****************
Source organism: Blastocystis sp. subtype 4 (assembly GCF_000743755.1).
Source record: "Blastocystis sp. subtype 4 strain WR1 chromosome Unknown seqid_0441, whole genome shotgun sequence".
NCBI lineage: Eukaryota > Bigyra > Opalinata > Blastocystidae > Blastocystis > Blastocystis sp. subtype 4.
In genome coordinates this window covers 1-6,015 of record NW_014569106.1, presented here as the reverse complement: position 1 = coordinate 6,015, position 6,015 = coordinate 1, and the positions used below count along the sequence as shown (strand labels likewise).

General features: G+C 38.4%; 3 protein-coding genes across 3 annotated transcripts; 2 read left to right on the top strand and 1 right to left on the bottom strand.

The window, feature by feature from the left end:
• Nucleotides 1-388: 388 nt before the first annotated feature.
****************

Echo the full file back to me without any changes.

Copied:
Source organism: Blastocystis sp. subtype 4 (assembly GCF_000743755.1).
Source record: "Blastocystis sp. subtype 4 strain WR1 chromosome Unknown seqid_0441, whole genome shotgun sequence".
NCBI lineage: Eukaryota > Bigyra > Opalinata > Blastocystidae > Blastocystis > Blastocystis sp. subtype 4.
In genome coordinates this window covers 1-6,015 of record NW_014569106.1, presented here as the reverse complement: position 1 = coordinate 6,015, position 6,015 = coordinate 1, and the positions used below count along the sequence as shown (strand labels likewise).

General features: G+C 38.4%; 3 protein-coding genes across 3 annotated transcripts; 2 read left to right on the top strand and 1 right to left on the bottom strand.

The window, feature by feature from the left end:
• Nucleotides 1-388: 388 nt before the first annotated feature.